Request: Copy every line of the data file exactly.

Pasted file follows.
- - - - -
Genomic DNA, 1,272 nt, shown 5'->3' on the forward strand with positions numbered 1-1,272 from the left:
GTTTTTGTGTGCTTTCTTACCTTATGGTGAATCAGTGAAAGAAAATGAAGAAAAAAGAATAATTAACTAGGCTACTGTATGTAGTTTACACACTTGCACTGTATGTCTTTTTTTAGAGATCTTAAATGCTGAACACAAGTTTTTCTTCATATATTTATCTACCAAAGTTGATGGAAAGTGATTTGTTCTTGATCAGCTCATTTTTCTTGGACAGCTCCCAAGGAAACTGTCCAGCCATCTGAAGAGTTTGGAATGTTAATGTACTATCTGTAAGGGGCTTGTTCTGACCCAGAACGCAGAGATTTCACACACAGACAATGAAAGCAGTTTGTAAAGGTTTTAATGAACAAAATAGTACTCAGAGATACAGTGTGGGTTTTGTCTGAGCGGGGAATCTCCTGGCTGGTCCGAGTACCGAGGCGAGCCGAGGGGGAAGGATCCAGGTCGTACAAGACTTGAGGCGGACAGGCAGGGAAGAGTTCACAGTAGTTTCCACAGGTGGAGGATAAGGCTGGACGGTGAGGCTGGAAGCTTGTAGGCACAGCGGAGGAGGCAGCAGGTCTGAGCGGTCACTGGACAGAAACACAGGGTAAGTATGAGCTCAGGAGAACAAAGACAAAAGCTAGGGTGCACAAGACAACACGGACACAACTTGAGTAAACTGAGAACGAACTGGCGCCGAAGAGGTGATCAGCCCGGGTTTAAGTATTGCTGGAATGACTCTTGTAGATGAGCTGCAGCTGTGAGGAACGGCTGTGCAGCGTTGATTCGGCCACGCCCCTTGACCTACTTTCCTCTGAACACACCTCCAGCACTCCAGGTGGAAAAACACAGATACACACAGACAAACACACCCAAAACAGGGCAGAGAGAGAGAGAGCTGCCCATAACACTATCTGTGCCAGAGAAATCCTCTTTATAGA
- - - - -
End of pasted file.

Genomic DNA, 1,272 nt, shown 5'->3' on the forward strand with positions numbered 1-1,272 from the left:
GTTTTTGTGTGCTTTCTTACCTTATGGTGAATCAGTGAAAGAAAATGAAGAAAAAAGAATAATTAACTAGGCTACTGTATGTAGTTTACACACTTGCACTGTATGTCTTTTTTTAGAGATCTTAAATGCTGAACACAAGTTTTTCTTCATATATTTATCTACCAAAGTTGATGGAAAGTGATTTGTTCTTGATCAGCTCATTTTTCTTGGACAGCTCCCAAGGAAACTGTCCAGCCATCTGAAGAGTTTGGAATGTTAATGTACTATCTGTAAGGGGCTTGTTCTGACCCAGAACGCAGAGATTTCACACACAGACAATGAAAGCAGTTTGTAAAGGTTTTAATGAACAAAATAGTACTCAGAGATACAGTGTGGGTTTTGTCTGAGCGGGGAATCTCCTGGCTGGTCCGAGTACCGAGGCGAGCCGAGGGGGAAGGATCCAGGTCGTACAAGACTTGAGGCGGACAGGCAGGGAAGAGTTCACAGTAGTTTCCACAGGTGGAGGATAAGGCTGGACGGTGAGGCTGGAAGCTTGTAGGCACAGCGGAGGAGGCAGCAGGTCTGAGCGGTCACTGGACAGAAACACAGGGTAAGTATGAGCTCAGGAGAACAAAGACAAAAGCTAGGGTGCACAAGACAACACGGACACAACTTGAGTAAACTGAGAACGAACTGGCGCCGAAGAGGTGATCAGCCCGGGTTTAAGTATTGCTGGAATGACTCTTGTAGATGAGCTGCAGCTGTGAGGAACGGCTGTGCAGCGTTGATTCGGCCACGCCCCTTGACCTACTTTCCTCTGAACACACCTCCAGCACTCCAGGTGGAAAAACACAGATACACACAGACAAACACACCCAAAACAGGGCAGAGAGAGAGAGAGCTGCCCATAACACTATCTGTGCCAGAGAAATCCTCTTTATAGA